The more one pays close attention to the hareidi community the more one realizes how complex and intricately designed their weltenschaaung is. There are times when they anger me by their myopic vision of the world they live in, but there are other times that I am proud of their deep sensitivity and love for Am Yisrael. A good illustration of this conundrum can be found in the Jewish Week of April 27 where two articles appeared each totally unrelated to the other, but each focusing on a unique and different quality within the hareidi community which underscores my point.
The first article A Hero’s Final Journey refers to the tragic but heroic fatal and ultimate deed of Mesirat Nefesh (self sacrifice) by Prof. Liviu Librescu. By now all of us are aware of his sacrifice in order to save the young lives of his students. It mattered not whether they were Jewish, Muslim Christian, atheist, anti-Semitic or racist. His love of life and belief in its sacredness is what I assume, was the prime catalytic agent in his split second judgment call to block the door from a mad man hell bent on murder.
How much can we lean from this understated and humble scholar’s actions? His ultimate sacrifice was based upon the knowledge that we are all Gods’ children, irrespective of our beliefs and personal life style choices. Apparently, the hareidi community understood this and coupled this man’s Mesirat Nefesh with a beautiful act of Kiddush Hashem (sanctifying God’s name) and Kavod Lamet (respect for the deceased). The expression pouring out from the hareidi community expressed their recognition that Prof. Liviu Librescu, holocaust survivor, a citizen of Israel and the world deserved their respect in spite of the personal religious choices that the Prof. made and lived by.
The respect accorded to Prof. Librescu wasn’t manifested only by the hareidi (Chevra Kadisha) Burial Society, but by the average hareidi man on the street who went out of their way to console the widow and other mourners. As State Assemblyman commented “all the people treated her as if she was their relative. I think she was totally stunned…I have never seen my community so moved…”
In another article appearing in the same issue of the Jewish Week, but at the opposite end of the spiritually uplifting spectrum was an article entitled Rabbis Barred From Israel Memorial. In the city of Hod Hasharon, a Reform Rabbi was barred from chanting a prayer at the municipal services for Israel’s fallen soldiers, in order to avoid disruption by orthodox Jews. In Omer, near Beer Sheva, a conservative woman rabbi was barred from reading a prayer on Yonm Hazikaron (Memorial Day) whose brother fell during his service to the Jewish people, because it was seen as to “revolutionary.” A third example for this intolerance by the hareidi community was that Rabbi Michael Boyden, a reform rabbi and av shakool (father who lost a son in one of our operations) was told that he would be able to recite a prayer at the ceremonies if he was introduced as “Mr.” rather than “Rabbi” Boydin.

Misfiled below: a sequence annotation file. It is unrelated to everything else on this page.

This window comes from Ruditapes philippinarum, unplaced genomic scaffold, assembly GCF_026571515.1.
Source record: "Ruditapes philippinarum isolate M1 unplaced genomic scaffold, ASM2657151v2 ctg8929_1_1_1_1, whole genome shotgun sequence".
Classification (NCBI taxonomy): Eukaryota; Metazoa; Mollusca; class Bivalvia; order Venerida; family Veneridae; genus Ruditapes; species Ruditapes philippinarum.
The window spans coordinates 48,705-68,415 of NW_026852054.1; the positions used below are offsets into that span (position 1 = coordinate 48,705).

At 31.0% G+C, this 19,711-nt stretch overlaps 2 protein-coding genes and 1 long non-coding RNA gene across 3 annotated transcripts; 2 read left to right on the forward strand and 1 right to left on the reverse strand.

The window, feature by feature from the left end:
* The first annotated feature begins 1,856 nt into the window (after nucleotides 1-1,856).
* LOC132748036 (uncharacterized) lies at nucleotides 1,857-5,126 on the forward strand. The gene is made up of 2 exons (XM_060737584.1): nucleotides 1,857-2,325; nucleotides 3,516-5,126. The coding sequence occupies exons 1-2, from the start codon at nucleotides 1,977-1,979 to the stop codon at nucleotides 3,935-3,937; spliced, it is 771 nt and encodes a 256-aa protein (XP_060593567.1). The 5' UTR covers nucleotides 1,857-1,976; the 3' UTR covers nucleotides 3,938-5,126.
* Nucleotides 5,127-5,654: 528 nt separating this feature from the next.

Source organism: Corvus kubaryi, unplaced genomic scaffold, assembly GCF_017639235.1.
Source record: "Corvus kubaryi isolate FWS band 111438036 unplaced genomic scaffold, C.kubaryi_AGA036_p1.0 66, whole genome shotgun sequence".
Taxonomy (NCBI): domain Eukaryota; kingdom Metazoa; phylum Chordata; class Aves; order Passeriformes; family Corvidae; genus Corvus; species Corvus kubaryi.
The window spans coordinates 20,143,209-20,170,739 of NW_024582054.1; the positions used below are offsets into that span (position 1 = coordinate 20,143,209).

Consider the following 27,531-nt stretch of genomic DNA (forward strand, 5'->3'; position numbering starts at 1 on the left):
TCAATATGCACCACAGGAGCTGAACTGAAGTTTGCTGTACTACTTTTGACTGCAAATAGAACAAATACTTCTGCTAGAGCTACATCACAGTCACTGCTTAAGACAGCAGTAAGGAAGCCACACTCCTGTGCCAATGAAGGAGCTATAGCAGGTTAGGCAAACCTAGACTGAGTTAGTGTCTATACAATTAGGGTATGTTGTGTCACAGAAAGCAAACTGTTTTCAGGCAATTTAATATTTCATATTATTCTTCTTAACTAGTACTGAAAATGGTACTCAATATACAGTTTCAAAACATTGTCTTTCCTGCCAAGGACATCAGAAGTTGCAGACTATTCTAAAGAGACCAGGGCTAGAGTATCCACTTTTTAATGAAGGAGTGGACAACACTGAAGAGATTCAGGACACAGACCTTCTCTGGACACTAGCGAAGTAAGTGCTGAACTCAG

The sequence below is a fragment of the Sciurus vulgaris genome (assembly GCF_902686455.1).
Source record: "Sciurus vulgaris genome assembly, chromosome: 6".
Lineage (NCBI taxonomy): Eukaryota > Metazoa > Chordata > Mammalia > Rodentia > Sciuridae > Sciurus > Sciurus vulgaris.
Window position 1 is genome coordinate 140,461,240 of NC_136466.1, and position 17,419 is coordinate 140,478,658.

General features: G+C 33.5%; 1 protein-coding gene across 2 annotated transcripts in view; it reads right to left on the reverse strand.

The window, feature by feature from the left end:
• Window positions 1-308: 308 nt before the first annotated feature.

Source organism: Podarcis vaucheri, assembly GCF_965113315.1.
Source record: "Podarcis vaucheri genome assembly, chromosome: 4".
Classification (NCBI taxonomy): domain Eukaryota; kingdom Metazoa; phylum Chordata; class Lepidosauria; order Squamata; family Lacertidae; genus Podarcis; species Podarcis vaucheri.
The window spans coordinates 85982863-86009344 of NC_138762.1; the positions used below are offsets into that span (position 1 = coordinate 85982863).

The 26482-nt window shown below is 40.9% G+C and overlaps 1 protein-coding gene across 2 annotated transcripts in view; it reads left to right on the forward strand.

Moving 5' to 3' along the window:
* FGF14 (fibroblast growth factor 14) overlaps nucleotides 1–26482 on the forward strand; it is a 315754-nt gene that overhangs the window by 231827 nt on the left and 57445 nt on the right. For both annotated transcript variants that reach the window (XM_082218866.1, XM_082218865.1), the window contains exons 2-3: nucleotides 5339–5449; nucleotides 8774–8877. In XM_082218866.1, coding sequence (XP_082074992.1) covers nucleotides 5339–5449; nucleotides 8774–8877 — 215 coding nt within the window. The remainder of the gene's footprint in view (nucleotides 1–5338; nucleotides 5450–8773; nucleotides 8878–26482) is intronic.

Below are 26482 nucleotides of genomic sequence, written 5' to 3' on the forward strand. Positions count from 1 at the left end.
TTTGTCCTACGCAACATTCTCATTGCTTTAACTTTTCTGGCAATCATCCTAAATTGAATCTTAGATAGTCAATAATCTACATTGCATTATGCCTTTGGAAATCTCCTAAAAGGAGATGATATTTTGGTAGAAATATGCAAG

It is difficult to believe that that at one end of the spectrum we see the transcendent behavior, and heartfelt feelings of the hareidi community, but at the other end of the spectrum we see the myopic, insular and heartless behavior of the same community. While they aren’t identical communities, one in New York and the other in Israel, nevertheless they do share many of the same values and mores that have shaped this community for hundreds of years in Europe, and later in America and Israel.
I understand the political/religious issues surrounding those three commemorative events celebrated on Yom Hazikaron. Unfortunately, it was the wrong venue and the wrong time to make those positions felt. If any of you has been in Israel on Yom Hazikaron, you will understand that it is a terribly sad time, especially for those who lost loved ones during our campaigns and wars. To turn this sacred moment in time into political/religious showdowns is cruel and heartless. The behavior demonstrated on Yom Hazikaron overshadowed the beautiful outpouring and transcendent behavior witnessed and experienced by all of us when Prof. Librescu was laid to rest. Why couldn’t the hareidi community demonstrate the same decency and dignity on Yom Hazikaron as they did when Prof. Librescu was buried?
Interestingly enough and to their credit, Chabad distanced themselves from the hareidi community in this matter. They understood that by the actions of the hareidi community, an attempt was being made to disenfranchise and deligitimze an integral part of our people. Chabad’s approach is different. They prefer inclusion wherever possible rather than exclusion.
Perhaps it would serve the hareidi community to concentrate deeper on those beautiful words of the “Ma Tovu” Morning Prayer recited daily – “How goodly are your tents Jacob, your dwelling places, Israel.”